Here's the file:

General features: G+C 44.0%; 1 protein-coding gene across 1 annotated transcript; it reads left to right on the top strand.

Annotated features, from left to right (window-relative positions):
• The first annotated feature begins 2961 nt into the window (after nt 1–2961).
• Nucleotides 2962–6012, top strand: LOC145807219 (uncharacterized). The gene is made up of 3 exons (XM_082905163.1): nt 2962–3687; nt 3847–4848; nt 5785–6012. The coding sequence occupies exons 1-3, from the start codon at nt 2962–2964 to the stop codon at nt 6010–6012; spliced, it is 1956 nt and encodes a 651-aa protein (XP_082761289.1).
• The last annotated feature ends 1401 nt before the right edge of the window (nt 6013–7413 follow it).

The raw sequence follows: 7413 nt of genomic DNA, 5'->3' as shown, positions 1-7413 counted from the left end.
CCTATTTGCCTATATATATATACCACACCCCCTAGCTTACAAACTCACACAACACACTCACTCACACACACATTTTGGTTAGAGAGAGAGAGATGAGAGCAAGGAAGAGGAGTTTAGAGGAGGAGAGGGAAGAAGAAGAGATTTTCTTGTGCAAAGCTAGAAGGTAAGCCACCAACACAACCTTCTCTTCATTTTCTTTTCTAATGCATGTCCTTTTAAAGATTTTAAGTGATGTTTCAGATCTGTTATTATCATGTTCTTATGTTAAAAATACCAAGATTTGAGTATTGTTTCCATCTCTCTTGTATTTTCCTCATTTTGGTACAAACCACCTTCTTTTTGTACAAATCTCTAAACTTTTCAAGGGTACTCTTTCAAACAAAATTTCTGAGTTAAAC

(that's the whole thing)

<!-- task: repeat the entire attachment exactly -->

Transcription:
General features: G+C 44.0%; 1 protein-coding gene across 1 annotated transcript; it reads left to right on the top strand.

Annotated features, from left to right (window-relative positions):
• The first annotated feature begins 2961 nt into the window (after nt 1–2961).
• Nucleotides 2962–6012, top strand: LOC145807219 (uncharacterized). The gene is made up of 3 exons (XM_082905163.1): nt 2962–3687; nt 3847–4848; nt 5785–6012. The coding sequence occupies exons 1-3, from the start codon at nt 2962–2964 to the stop codon at nt 6010–6012; spliced, it is 1956 nt and encodes a 651-aa protein (XP_082761289.1).
• The last annotated feature ends 1401 nt before the right edge of the window (nt 6013–7413 follow it).

The raw sequence follows: 7413 nt of genomic DNA, 5'->3' as shown, positions 1-7413 counted from the left end.
CCTATTTGCCTATATATATATACCACACCCCCTAGCTTACAAACTCACACAACACACTCACTCACACACACATTTTGGTTAGAGAGAGAGAGATGAGAGCAAGGAAGAGGAGTTTAGAGGAGGAGAGGGAAGAAGAAGAGATTTTCTTGTGCAAAGCTAGAAGGTAAGCCACCAACACAACCTTCTCTTCATTTTCTTTTCTAATGCATGTCCTTTTAAAGATTTTAAGTGATGTTTCAGATCTGTTATTATCATGTTCTTATGTTAAAAATACCAAGATTTGAGTATTGTTTCCATCTCTCTTGTATTTTCCTCATTTTGGTACAAACCACCTTCTTTTTGTACAAATCTCTAAACTTTTCAAGGGTACTCTTTCAAACAAAATTTCTGAGTTAAAC